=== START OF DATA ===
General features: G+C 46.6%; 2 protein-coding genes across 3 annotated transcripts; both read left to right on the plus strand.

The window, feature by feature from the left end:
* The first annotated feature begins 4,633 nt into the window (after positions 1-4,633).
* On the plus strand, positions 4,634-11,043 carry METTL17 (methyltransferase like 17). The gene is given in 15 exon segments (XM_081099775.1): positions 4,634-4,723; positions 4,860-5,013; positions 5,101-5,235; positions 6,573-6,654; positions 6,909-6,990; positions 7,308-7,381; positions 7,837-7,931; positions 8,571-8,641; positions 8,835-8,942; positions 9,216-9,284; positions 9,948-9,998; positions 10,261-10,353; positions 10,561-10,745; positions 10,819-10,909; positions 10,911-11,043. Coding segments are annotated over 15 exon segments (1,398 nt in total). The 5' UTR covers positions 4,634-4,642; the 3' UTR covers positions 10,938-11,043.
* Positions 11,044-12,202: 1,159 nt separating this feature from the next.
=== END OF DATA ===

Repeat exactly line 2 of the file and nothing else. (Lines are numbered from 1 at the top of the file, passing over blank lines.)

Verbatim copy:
The window, feature by feature from the left end: